In light of the rapid degradation and changes affecting our environment, we face a critical challenge for sustainability: how to generate and maintain long-term cooperation agreements when the benefits of engaging in such initiatives are not well defined. Due to the variability and fragility of semi-desert ecosystems, communities living in these environments are of particular importance to address this general question. Most studies of cooperation in human societies, however, do not consider the dynamical consequences of ecological interactions that are central to defining individual survival strategies, which in turn have the potential to modify human disposition toward reciprocity and collaborative behavior. Moreover, information in the landscape generated by the interaction between vegetation and water dynamics can be used for predicting, and preparing for, desertification processes, including the decisions regarding the use and management of shared resources.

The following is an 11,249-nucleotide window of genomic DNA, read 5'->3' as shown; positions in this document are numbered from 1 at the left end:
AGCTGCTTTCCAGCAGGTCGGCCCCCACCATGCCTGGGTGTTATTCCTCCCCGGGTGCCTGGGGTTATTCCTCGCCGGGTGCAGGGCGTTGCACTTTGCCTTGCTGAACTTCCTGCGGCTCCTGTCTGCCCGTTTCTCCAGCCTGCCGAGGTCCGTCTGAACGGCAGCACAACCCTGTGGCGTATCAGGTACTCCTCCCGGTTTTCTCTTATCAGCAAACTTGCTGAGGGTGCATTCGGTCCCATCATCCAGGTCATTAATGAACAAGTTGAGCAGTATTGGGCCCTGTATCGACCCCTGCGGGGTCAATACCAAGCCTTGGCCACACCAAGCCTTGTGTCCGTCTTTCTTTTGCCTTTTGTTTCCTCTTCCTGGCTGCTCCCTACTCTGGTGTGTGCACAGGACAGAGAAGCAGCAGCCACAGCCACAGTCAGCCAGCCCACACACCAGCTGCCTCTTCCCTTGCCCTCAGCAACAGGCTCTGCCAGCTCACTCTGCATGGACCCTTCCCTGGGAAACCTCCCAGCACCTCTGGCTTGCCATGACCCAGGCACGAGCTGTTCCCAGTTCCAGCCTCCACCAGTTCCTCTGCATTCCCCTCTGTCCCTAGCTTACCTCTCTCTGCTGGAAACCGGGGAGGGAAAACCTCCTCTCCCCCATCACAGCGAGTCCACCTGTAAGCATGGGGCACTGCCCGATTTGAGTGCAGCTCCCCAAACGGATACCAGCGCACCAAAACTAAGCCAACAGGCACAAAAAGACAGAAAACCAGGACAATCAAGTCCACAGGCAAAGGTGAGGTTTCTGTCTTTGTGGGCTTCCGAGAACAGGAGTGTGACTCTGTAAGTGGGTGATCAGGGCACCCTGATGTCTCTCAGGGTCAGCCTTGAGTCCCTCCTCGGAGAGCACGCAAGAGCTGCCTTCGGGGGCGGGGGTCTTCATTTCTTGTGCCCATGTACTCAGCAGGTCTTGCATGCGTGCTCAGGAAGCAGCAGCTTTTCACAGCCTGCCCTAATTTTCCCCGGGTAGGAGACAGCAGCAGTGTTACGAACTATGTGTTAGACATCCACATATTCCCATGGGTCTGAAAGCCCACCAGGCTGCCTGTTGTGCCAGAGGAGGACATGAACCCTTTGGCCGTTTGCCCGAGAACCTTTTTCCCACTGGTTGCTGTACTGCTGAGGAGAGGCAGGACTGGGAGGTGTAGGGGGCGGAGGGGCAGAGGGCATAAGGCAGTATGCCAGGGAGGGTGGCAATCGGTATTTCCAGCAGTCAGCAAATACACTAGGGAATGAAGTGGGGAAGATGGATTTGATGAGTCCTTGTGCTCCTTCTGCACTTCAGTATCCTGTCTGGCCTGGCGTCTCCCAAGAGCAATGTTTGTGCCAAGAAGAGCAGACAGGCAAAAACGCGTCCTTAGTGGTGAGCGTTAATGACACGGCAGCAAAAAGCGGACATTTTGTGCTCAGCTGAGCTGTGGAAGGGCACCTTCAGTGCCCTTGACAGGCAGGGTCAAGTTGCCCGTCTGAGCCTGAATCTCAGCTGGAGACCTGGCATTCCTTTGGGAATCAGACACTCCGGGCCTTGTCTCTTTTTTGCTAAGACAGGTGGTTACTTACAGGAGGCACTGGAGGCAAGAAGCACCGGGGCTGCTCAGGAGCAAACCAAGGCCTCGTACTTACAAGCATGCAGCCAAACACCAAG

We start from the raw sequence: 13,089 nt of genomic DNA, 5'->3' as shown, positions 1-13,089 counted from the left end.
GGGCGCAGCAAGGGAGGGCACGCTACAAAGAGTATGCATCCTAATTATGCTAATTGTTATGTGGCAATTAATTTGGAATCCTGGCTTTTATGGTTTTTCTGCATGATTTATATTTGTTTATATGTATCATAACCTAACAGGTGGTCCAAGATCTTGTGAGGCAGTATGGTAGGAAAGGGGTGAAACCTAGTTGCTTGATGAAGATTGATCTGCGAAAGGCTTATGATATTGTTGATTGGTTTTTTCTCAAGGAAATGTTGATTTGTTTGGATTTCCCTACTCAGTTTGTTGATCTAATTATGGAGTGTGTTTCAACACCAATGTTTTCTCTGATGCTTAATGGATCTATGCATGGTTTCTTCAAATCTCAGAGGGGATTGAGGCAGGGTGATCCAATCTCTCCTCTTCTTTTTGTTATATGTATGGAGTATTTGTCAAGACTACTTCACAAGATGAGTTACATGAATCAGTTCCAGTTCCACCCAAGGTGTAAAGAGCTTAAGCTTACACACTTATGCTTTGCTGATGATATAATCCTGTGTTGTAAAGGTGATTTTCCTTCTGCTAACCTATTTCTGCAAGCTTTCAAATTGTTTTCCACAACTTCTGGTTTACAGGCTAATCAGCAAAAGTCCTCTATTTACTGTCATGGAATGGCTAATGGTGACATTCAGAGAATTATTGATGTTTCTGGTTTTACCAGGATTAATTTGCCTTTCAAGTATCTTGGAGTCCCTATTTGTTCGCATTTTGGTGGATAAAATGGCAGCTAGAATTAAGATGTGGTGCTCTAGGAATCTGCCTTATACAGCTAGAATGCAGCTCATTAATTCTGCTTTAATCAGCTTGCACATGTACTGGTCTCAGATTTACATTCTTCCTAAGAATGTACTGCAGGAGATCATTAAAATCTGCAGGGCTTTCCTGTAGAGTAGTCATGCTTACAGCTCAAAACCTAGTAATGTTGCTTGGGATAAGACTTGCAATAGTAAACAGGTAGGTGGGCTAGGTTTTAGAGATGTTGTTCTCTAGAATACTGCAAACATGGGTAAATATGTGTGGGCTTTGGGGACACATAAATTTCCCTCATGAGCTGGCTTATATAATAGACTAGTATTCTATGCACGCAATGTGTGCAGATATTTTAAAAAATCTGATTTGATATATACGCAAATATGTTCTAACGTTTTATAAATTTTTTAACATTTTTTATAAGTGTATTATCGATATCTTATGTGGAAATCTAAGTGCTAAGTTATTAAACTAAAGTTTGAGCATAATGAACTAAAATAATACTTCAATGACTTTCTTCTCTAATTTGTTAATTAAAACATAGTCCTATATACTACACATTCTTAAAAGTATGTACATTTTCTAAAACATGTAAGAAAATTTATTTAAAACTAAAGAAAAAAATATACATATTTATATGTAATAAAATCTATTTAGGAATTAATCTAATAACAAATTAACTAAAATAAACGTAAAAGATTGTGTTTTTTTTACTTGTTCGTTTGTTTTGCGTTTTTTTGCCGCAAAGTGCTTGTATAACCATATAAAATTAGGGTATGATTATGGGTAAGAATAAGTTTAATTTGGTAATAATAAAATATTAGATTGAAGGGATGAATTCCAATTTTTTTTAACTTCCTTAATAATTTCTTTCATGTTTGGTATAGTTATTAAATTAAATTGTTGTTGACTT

In this project, Dr. Andres Baeza Castro proposes to develop a socio-ecological model that will combine spatially-explicit semi-desert vegetation dynamics driven by rainfall variability, livestock management, and evolutionary cooperation agreements to understand how cooperation is maintained under such environmental variability and desertification processes. The model will also examine the value of incorporating environmental information into the decision process of management strategies and cooperation agreements. The results should provide general insight into the mechanisms needed for maintaining sustainable institutions for governance of self-organized socio-environmental systems under unpredictability.